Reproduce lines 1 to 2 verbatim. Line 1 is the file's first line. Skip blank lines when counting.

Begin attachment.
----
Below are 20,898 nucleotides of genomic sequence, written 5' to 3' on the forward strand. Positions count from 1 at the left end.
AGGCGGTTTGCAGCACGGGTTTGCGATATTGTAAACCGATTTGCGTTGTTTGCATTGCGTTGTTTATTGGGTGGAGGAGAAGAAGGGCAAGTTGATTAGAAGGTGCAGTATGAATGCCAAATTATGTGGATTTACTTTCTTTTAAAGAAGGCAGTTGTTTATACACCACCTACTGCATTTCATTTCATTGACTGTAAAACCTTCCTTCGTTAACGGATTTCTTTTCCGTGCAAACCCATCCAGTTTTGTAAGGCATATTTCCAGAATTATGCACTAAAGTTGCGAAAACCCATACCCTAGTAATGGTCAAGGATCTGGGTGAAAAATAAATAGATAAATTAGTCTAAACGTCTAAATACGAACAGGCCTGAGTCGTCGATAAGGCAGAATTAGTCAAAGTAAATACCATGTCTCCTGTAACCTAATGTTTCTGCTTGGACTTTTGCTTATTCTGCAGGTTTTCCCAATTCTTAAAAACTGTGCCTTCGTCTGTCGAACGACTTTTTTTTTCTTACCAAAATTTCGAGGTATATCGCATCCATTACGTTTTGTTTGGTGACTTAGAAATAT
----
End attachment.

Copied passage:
Below are 20,898 nucleotides of genomic sequence, written 5' to 3' on the forward strand. Positions count from 1 at the left end.
AGGCGGTTTGCAGCACGGGTTTGCGATATTGTAAACCGATTTGCGTTGTTTGCATTGCGTTGTTTATTGGGTGGAGGAGAAGAAGGGCAAGTTGATTAGAAGGTGCAGTATGAATGCCAAATTATGTGGATTTACTTTCTTTTAAAGAAGGCAGTTGTTTATACACCACCTACTGCATTTCATTTCATTGACTGTAAAACCTTCCTTCGTTAACGGATTTCTTTTCCGTGCAAACCCATCCAGTTTTGTAAGGCATATTTCCAGAATTATGCACTAAAGTTGCGAAAACCCATACCCTAGTAATGGTCAAGGATCTGGGTGAAAAATAAATAGATAAATTAGTCTAAACGTCTAAATACGAACAGGCCTGAGTCGTCGATAAGGCAGAATTAGTCAAAGTAAATACCATGTCTCCTGTAACCTAATGTTTCTGCTTGGACTTTTGCTTATTCTGCAGGTTTTCCCAATTCTTAAAAACTGTGCCTTCGTCTGTCGAACGACTTTTTTTTTCTTACCAAAATTTCGAGGTATATCGCATCCATTACGTTTTGTTTGGTGACTTAGAAATAT